Journal of Evaluation in Clinical Practice

Using patient‐reported outcomes to understand the effectiveness of guideline‐concordant care for post‐traumatic stress disorder in clinical practice

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  • Author(s): Brian Shiner, Jiang Gui, Christine Leonard Westgate, Paula P. Schnurr, Bradley V. Watts, Sarah L. Cornelius, Shira Maguen
  • Article first published online: 21 May 2019
  • DOI: 10.1111/jep.13158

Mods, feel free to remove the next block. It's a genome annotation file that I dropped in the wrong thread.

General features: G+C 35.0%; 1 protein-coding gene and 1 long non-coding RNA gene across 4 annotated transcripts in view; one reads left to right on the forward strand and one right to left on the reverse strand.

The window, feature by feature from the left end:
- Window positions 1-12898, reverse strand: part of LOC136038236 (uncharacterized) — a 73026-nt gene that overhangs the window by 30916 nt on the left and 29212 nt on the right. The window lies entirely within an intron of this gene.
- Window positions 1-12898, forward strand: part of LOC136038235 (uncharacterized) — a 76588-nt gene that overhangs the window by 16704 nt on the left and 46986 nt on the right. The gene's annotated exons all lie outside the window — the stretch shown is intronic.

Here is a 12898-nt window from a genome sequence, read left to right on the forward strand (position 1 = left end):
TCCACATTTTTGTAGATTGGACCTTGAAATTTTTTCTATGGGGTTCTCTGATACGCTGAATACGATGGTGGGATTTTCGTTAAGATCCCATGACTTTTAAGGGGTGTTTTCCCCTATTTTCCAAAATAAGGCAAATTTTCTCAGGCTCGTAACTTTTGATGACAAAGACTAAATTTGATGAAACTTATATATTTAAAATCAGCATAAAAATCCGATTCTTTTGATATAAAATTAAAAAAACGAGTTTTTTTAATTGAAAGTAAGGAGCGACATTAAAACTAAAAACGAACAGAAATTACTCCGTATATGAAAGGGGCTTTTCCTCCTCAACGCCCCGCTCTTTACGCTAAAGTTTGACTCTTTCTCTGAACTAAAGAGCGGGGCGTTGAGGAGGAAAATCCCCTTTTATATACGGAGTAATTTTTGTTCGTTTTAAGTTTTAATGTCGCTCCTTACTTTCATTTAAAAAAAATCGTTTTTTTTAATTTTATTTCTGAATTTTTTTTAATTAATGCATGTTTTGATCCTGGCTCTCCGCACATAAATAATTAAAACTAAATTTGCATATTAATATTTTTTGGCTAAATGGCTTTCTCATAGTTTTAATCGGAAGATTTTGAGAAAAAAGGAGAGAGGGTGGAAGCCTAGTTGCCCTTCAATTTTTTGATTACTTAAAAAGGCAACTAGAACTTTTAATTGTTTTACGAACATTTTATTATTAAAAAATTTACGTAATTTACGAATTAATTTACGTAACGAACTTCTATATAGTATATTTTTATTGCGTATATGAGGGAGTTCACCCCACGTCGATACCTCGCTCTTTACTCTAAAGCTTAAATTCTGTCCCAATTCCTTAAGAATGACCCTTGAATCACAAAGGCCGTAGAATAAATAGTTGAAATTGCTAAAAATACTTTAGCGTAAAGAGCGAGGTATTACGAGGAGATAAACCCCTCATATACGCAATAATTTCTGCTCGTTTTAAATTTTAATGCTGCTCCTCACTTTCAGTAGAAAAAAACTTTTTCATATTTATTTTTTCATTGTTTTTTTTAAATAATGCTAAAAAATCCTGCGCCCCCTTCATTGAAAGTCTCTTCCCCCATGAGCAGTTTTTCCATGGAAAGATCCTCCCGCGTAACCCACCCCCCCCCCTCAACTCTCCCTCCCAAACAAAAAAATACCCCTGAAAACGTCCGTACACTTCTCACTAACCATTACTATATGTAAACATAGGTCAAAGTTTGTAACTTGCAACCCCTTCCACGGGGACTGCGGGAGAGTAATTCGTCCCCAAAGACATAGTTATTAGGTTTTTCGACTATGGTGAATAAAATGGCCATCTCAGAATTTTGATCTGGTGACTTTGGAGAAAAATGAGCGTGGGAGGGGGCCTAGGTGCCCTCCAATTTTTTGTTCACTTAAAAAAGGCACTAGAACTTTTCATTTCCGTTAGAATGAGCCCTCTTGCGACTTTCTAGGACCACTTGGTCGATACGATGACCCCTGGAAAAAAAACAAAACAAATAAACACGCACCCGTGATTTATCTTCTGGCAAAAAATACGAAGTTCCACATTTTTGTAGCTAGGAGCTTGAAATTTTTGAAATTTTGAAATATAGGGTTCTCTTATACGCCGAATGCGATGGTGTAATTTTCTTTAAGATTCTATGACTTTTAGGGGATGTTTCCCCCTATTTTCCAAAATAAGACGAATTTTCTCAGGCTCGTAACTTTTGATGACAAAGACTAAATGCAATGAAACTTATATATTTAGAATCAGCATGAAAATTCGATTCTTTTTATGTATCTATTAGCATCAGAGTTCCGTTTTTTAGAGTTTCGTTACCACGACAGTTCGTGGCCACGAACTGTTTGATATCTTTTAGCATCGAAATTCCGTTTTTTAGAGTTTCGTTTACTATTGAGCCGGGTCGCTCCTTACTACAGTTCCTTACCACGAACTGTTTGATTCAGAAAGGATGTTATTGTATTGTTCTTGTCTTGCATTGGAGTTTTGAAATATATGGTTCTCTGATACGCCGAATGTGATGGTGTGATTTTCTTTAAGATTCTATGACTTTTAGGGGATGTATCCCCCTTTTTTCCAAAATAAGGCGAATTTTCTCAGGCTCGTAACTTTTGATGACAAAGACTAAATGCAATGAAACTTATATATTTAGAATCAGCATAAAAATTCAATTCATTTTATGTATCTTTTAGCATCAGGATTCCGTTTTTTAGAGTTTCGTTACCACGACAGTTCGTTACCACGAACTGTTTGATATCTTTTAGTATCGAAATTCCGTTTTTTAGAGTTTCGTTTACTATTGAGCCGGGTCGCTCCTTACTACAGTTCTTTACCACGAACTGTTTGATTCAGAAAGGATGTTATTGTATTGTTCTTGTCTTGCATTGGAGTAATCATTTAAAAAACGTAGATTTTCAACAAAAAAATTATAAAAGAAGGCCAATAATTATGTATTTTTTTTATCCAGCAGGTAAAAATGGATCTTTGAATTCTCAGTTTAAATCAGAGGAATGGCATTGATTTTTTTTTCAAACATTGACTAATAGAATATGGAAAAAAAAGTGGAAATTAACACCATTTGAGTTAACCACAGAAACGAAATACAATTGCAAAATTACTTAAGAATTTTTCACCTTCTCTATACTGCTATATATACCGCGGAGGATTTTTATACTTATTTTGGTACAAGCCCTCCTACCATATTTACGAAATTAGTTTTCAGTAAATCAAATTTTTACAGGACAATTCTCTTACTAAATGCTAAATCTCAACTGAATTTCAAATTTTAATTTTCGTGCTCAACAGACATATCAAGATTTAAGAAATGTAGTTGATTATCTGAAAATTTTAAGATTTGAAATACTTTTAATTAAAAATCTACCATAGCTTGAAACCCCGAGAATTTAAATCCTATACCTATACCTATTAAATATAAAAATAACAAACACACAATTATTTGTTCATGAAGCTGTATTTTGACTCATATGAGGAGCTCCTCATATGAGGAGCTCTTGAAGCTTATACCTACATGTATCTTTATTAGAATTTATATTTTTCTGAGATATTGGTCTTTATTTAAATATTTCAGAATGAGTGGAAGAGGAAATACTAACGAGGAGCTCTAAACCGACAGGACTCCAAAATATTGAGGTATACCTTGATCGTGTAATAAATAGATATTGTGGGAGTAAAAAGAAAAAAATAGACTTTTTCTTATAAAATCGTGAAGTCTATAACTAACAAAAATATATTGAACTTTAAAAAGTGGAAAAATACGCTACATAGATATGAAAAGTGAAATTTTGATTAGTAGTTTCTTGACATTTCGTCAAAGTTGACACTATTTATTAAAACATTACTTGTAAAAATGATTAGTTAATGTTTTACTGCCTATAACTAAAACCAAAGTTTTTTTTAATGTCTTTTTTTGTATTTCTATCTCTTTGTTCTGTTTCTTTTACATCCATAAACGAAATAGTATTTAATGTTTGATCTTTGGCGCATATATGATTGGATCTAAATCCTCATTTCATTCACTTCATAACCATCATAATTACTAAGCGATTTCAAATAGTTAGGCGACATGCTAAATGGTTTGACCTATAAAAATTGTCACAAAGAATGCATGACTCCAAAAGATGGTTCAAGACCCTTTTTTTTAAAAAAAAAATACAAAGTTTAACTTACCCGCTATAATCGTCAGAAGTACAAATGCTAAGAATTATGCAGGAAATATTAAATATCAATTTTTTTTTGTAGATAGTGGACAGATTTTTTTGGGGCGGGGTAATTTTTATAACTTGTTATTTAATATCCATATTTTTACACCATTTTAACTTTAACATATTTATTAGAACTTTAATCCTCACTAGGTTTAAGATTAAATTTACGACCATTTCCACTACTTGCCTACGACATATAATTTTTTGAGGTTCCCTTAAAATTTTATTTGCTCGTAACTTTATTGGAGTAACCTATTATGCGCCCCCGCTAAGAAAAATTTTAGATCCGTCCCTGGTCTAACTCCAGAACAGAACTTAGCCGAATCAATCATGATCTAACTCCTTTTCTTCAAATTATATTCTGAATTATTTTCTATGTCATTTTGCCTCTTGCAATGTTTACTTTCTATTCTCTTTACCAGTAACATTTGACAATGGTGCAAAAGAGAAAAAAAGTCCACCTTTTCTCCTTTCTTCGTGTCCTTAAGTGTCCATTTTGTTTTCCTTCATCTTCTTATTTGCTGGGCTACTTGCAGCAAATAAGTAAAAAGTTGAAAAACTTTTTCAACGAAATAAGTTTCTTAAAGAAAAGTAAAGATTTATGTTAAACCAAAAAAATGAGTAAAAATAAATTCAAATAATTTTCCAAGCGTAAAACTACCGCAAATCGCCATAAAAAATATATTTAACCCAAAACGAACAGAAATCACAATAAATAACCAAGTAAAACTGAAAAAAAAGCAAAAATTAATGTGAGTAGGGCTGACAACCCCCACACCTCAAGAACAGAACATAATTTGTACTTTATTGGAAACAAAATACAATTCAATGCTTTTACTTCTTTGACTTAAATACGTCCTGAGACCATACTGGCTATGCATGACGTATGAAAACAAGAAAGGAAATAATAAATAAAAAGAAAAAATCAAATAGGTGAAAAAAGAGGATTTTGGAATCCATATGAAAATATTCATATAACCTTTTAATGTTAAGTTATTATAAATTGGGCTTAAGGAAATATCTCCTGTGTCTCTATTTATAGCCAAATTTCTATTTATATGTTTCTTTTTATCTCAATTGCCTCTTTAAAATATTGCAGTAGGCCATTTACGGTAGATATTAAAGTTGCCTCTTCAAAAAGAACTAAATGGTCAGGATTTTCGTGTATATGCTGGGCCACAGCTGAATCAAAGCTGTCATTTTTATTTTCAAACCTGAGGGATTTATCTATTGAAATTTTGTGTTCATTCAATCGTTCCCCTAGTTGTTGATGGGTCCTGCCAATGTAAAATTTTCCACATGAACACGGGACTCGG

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Abstract Rationale Identifying predictors of improvement amongst patients receiving routine treatment for post‐traumatic stress disorder (PTSD) could provide information about factors that influence the clinical effectiveness of guideline‐concordant care. This study builds on prior work by accounting for delivery of specific evidence‐based treatments (EBTs) for PTSD while identifying potential predictors of clinical improvement using patient‐reported outcomes measurement. Method Our sample consisted of 2 643 US Department of Veterans Affairs (VA) outpatients who initiated treatment for PTSD between 2008 and 2013 and received at least four PTSD checklist (PCL) measurements over 12 weeks. We obtained PCL data as well as demographic, diagnostic, and health services use information from the VA corporate data warehouse. We used latent trajectory analysis to identify classes of patients based on PCL scores, then determined demographic, diagnostic, and treatment predictors of membership in each class. Results Patients who met our PCL‐based inclusion criteria were far more likely than those who did not receive EBTs. We identified two latent trajectories of PTSD symptoms. Patients in the substantial improvement group (25.9%) had a mean decrease in PCL score of 16.24, whereas patients in the modest improvement group improved by a mean of 8.09 points. However, there were few differences between the groups, and our model to predict group membership was only slightly better than chance (area under the curve [AUC] = 0.55). Of the 64 covariates we tested, the only robust individual predictor of improvement was gender, with men having lower odds of being in the substantial improvement group compared with women (odds ratio [OR] 0.76; 95% confidence interval [CI] 0.58‐0.96). Conclusion VA patients with PTSD can realize significant improvement in routine clinical practice. Although available medical records‐based variables were generally insufficient to predict improvement trajectory, this study did indicate that men have lower odds of substantial improvement than women.

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